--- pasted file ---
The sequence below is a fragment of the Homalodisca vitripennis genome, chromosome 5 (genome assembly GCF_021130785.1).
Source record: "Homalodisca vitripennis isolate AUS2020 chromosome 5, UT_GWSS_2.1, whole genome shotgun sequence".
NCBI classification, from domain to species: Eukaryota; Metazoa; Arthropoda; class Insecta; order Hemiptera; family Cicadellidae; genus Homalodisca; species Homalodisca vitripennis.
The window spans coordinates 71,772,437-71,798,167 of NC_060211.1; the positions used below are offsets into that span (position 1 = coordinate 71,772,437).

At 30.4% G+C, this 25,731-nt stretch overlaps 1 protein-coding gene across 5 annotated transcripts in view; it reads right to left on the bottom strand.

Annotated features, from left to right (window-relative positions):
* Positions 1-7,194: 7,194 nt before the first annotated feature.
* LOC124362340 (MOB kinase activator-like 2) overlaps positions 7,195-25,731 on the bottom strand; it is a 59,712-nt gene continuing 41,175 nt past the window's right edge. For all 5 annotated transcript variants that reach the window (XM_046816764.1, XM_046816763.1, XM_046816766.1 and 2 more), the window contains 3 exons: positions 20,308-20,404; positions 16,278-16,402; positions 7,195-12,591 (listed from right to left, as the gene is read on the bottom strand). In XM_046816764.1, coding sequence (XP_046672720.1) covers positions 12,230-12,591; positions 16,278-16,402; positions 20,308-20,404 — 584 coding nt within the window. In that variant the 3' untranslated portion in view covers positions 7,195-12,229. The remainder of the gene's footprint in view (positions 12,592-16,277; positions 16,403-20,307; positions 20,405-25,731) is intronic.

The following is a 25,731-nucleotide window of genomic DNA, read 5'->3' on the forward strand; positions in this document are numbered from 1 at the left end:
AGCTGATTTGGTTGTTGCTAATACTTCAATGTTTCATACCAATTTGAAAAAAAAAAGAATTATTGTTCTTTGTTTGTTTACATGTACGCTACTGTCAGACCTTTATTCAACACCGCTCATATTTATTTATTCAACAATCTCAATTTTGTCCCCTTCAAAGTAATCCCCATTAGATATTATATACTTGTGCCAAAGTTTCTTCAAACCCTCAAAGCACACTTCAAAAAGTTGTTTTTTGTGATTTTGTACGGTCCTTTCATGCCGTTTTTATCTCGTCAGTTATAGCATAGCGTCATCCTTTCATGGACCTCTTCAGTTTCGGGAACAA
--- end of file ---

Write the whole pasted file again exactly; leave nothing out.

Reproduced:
The sequence below is a fragment of the Homalodisca vitripennis genome, chromosome 5 (genome assembly GCF_021130785.1).
Source record: "Homalodisca vitripennis isolate AUS2020 chromosome 5, UT_GWSS_2.1, whole genome shotgun sequence".
NCBI classification, from domain to species: Eukaryota; Metazoa; Arthropoda; class Insecta; order Hemiptera; family Cicadellidae; genus Homalodisca; species Homalodisca vitripennis.
The window spans coordinates 71,772,437-71,798,167 of NC_060211.1; the positions used below are offsets into that span (position 1 = coordinate 71,772,437).

At 30.4% G+C, this 25,731-nt stretch overlaps 1 protein-coding gene across 5 annotated transcripts in view; it reads right to left on the bottom strand.

Annotated features, from left to right (window-relative positions):
* Positions 1-7,194: 7,194 nt before the first annotated feature.
* LOC124362340 (MOB kinase activator-like 2) overlaps positions 7,195-25,731 on the bottom strand; it is a 59,712-nt gene continuing 41,175 nt past the window's right edge. For all 5 annotated transcript variants that reach the window (XM_046816764.1, XM_046816763.1, XM_046816766.1 and 2 more), the window contains 3 exons: positions 20,308-20,404; positions 16,278-16,402; positions 7,195-12,591 (listed from right to left, as the gene is read on the bottom strand). In XM_046816764.1, coding sequence (XP_046672720.1) covers positions 12,230-12,591; positions 16,278-16,402; positions 20,308-20,404 — 584 coding nt within the window. In that variant the 3' untranslated portion in view covers positions 7,195-12,229. The remainder of the gene's footprint in view (positions 12,592-16,277; positions 16,403-20,307; positions 20,405-25,731) is intronic.

The following is a 25,731-nucleotide window of genomic DNA, read 5'->3' on the forward strand; positions in this document are numbered from 1 at the left end:
AGCTGATTTGGTTGTTGCTAATACTTCAATGTTTCATACCAATTTGAAAAAAAAAAGAATTATTGTTCTTTGTTTGTTTACATGTACGCTACTGTCAGACCTTTATTCAACACCGCTCATATTTATTTATTCAACAATCTCAATTTTGTCCCCTTCAAAGTAATCCCCATTAGATATTATATACTTGTGCCAAAGTTTCTTCAAACCCTCAAAGCACACTTCAAAAAGTTGTTTTTTGTGATTTTGTACGGTCCTTTCATGCCGTTTTTATCTCGTCAGTTATAGCATAGCGTCATCCTTTCATGGACCTCTTCAGTTTCGGGAACAA